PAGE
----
Do We Really want a "maverick" President?

For the moment I’m not going to debate whether John McCain and Sarah Palin really deserve the mantle “maverick.” What I’m wondering is whether we really want a maverick in the White House.

Samuel Augustus Maverick was a cattle baron and politician in Texas in the 1800s. He refused to brand his cattle and the term maverick first came into use as a description of unbranded cattle. Based on Maverick’s personality, it also describes a person who is stubbornly independent.

Stubborn independence is a quality admired in cowboys. And a quality we might even appreciate in a senator. But stubborn independence is a bad quality in a president. Frankly, there’s a liberal dose of stubborn independence in George W. Bush’s personality, and look where that got us.

Flexibility and a willingness to work towards meaningful compromise are qualities we need in our President, not stubbornness. Presidents should be more collaborative and collegial than independent. Despite the Bush administration’s attempt to operate without any legislative checks and balances, we do not live in a dictatorship, and under our system, the president needs to work with, not without, the legislative branch. And our next president needs to work to restore good relations with our friends and allies abroad. He’s not going to do that by being stubbornly independent.

John McCain is a candidate who seeks to exploit and foster the differences that divide us in an attempt to win the election. He chooses a running mate who virtually causes the extreme right wing of his party, the conservative Christian fringe to weep for joy. (This may signal the coming of the rapture!) His first choice on receiving the nomination of his party, the first decision by which we can measure his competence as the future president, is to pick a running mate who is far outside the main stream. She’s a wedge. A woman who gleefully compares herself to a pit bull. A woman who referred to Barack Obama as “Sambo” and Hillary Clinton as “the Bitch.” McCain’s choice demonstrates a strong streak of stubborn independence, but also a deep insensitivity about the kind of political discourse we need in this country.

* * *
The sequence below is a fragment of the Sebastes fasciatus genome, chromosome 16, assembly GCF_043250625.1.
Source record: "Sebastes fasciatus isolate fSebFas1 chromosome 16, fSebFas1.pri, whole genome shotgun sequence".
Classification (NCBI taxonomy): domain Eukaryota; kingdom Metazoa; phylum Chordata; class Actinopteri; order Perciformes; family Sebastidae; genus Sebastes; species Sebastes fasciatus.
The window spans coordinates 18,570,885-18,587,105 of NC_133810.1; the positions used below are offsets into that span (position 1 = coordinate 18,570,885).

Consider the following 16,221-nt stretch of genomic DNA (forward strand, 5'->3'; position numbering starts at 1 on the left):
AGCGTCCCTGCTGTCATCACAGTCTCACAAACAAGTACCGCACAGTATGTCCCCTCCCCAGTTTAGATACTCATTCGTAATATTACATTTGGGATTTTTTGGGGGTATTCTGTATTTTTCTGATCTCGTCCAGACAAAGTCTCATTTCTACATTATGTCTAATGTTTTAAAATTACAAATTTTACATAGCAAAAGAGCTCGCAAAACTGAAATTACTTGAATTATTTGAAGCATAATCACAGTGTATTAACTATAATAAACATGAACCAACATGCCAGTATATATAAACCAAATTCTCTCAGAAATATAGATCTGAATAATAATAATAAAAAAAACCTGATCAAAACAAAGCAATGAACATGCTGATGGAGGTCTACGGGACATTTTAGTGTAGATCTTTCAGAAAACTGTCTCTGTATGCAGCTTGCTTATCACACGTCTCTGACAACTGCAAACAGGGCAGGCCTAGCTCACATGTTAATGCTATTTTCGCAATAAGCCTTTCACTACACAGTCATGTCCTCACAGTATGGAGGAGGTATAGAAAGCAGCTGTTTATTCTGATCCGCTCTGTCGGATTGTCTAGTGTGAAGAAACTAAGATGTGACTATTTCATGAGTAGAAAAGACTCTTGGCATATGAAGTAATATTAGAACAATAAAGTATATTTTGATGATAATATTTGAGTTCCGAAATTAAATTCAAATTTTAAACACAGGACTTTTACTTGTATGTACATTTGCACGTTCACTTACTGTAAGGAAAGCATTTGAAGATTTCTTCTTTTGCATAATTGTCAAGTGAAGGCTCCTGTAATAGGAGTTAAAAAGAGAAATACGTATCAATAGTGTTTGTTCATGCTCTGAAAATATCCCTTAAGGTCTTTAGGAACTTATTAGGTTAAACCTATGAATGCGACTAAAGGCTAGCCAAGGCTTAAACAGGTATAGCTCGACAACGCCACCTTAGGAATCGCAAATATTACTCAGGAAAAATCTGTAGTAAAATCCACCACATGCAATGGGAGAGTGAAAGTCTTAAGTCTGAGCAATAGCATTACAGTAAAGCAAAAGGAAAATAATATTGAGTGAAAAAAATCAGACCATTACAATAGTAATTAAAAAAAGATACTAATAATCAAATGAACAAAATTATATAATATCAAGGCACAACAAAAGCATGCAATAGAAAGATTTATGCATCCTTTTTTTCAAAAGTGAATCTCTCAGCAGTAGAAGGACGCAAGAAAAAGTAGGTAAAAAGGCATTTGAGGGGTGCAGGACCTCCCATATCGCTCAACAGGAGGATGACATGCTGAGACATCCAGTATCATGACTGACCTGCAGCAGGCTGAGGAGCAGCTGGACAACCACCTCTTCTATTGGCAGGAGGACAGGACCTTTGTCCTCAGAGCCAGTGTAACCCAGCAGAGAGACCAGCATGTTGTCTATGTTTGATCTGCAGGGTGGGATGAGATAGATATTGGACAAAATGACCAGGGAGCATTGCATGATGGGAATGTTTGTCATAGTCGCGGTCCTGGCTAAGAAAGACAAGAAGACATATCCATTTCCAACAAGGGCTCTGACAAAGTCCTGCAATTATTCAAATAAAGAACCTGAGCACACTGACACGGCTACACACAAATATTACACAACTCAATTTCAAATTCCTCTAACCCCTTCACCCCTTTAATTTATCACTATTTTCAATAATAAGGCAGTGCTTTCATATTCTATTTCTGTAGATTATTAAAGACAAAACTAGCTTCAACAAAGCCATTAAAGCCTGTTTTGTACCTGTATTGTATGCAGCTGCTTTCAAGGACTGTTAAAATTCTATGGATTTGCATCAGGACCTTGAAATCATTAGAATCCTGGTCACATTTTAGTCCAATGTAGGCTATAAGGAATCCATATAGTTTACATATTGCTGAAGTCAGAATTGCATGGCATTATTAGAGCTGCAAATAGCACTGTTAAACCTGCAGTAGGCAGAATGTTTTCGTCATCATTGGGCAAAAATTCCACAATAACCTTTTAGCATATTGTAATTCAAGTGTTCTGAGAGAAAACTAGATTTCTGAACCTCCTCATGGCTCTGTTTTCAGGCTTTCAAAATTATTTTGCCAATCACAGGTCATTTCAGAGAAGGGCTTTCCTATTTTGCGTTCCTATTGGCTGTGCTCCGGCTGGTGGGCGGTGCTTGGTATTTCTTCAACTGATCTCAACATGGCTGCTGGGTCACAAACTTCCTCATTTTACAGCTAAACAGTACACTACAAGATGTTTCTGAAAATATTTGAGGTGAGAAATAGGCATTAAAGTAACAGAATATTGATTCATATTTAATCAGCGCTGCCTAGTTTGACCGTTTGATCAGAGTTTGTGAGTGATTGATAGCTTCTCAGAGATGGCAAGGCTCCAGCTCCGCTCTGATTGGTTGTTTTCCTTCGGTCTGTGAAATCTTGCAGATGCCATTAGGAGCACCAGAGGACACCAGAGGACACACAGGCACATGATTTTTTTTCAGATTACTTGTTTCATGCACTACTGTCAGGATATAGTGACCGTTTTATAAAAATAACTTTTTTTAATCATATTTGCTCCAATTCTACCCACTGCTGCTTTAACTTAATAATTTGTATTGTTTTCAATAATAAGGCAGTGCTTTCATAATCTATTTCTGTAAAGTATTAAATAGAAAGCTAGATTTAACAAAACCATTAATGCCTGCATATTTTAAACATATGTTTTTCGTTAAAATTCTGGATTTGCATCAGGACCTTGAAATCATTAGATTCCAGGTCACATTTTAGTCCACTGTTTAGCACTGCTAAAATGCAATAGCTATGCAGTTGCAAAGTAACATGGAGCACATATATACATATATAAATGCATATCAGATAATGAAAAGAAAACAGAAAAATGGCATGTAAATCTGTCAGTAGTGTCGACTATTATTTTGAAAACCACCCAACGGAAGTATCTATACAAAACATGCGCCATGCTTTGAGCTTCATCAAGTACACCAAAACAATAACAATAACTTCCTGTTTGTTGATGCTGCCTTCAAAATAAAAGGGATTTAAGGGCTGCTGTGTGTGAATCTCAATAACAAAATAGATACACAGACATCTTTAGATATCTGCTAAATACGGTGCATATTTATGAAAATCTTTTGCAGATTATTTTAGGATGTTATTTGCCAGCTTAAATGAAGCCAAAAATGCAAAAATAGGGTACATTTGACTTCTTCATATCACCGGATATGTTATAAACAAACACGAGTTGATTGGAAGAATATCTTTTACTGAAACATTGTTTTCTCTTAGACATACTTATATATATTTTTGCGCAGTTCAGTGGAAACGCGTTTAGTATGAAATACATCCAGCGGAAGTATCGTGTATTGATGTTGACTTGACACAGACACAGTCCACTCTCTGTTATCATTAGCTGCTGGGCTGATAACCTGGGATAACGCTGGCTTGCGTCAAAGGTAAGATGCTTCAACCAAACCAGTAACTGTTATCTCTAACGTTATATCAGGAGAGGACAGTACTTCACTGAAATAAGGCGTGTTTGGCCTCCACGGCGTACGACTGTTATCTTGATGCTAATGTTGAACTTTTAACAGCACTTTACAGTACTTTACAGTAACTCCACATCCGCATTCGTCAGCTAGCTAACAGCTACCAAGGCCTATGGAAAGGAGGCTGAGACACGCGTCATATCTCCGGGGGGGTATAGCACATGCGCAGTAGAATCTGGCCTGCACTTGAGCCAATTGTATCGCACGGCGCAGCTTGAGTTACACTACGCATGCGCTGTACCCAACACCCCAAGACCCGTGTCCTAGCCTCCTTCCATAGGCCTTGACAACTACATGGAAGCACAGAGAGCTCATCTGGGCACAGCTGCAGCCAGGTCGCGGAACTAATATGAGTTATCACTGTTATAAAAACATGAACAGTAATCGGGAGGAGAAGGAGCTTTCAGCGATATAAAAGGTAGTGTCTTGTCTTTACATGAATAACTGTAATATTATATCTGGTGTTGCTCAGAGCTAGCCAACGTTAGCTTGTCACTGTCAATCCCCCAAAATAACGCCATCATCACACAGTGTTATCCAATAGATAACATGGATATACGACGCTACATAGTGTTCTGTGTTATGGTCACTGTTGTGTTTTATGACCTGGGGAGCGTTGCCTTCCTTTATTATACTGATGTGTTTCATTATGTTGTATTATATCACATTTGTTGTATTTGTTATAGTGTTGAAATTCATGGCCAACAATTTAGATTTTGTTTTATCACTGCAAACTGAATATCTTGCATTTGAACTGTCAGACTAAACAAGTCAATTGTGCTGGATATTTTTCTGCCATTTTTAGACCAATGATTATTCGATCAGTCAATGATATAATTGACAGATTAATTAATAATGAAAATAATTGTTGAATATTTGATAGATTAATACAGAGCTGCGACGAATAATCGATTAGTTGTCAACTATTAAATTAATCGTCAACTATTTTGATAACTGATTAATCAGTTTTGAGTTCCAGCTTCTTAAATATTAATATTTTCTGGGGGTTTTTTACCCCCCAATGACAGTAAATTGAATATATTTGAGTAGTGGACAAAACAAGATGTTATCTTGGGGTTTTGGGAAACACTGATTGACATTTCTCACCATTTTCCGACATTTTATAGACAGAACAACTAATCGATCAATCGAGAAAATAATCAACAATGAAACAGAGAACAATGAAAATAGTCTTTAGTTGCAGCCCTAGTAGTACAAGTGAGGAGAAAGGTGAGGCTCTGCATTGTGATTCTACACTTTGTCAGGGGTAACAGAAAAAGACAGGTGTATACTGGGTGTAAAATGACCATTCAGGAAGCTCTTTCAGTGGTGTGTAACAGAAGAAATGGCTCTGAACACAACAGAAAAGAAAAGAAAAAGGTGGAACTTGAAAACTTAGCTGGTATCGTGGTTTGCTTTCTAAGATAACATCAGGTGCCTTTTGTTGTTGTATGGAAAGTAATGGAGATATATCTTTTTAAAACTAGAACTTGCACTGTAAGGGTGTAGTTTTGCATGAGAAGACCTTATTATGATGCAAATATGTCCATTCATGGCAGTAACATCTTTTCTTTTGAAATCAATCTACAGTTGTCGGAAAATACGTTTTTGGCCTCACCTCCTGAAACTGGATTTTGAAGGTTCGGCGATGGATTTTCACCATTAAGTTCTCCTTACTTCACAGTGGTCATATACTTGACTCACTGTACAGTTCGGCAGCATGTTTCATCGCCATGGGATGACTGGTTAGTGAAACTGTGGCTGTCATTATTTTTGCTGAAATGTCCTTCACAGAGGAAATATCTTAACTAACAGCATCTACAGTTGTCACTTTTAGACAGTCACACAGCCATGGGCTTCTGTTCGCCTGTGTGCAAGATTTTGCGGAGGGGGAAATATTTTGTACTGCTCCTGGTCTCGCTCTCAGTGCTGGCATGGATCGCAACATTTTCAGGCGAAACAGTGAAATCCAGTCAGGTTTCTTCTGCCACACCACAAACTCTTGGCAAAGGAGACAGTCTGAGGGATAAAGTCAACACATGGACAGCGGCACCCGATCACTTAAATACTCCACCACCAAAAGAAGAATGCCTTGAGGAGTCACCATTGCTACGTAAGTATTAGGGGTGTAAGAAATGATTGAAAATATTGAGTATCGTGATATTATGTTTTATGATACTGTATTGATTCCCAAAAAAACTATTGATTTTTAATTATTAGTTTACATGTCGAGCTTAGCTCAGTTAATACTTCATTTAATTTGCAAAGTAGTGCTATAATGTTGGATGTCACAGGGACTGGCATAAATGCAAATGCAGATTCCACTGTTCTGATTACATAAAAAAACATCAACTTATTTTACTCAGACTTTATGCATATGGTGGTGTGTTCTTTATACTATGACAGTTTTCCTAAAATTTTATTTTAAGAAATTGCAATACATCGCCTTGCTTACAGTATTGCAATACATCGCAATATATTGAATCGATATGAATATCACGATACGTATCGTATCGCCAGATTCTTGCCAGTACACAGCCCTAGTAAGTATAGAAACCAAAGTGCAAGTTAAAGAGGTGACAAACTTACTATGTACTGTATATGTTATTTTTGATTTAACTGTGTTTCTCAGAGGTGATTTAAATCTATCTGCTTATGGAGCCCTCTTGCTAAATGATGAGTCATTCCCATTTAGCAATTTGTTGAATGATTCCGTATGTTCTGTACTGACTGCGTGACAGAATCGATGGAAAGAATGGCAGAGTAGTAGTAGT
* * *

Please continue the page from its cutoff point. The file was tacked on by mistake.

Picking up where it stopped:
McCain may bristle at being linked with George W. Bush, but he has done more than just vote with the president 90% of the time during the past few years. He is emulating Bush’s cynicism. And running this campaign using the Bush/Rove playbook. Combine that with McCain’s reputation for having a temper and you’ve got potential for a disastrous continuation of Bush’s failed strategy of the past eight years.

I’m a lifelong, diehard progressive. And despite my strong support for Obama, I would have been perfectly happy to support Hilary Clinton had she been nominated. I think it’s about time the United States has a female president. I don’t have a problem with Joe Biden, but I was pulling for Kansas Governor Kathleen Sibelius as the Democratic nominee for vice president. The fact that Sara Palin is a woman is a plus for the Republican ticket in my view. And if her policies were not so radical, and her beliefs not so far out on the fringe, I would not even be pondering this question. But by comparing herself to a pit bull she’s staking a firm position as a stubborn independent. Again, not a quality that I characterize as presidential.

If I were advising the Obama campaign, I’d reinforce the perception of McCain and Palin as mavericks. I’d encourage and cajole them into defining themselves that way, and then I’d drive home the point that mavericks are just cattle with no brand. Neither McCain nor Palin strikes me as having any creative or positive vision. The don’t put forth ideals that demonstrate leadership. That’s a hallmark of the maverick personality. They’re running against Senator Obama, they’re not running for the best interest of the American public. And that’s not the kind of leadership we need.

Posted 10 September 2008 by Mark ·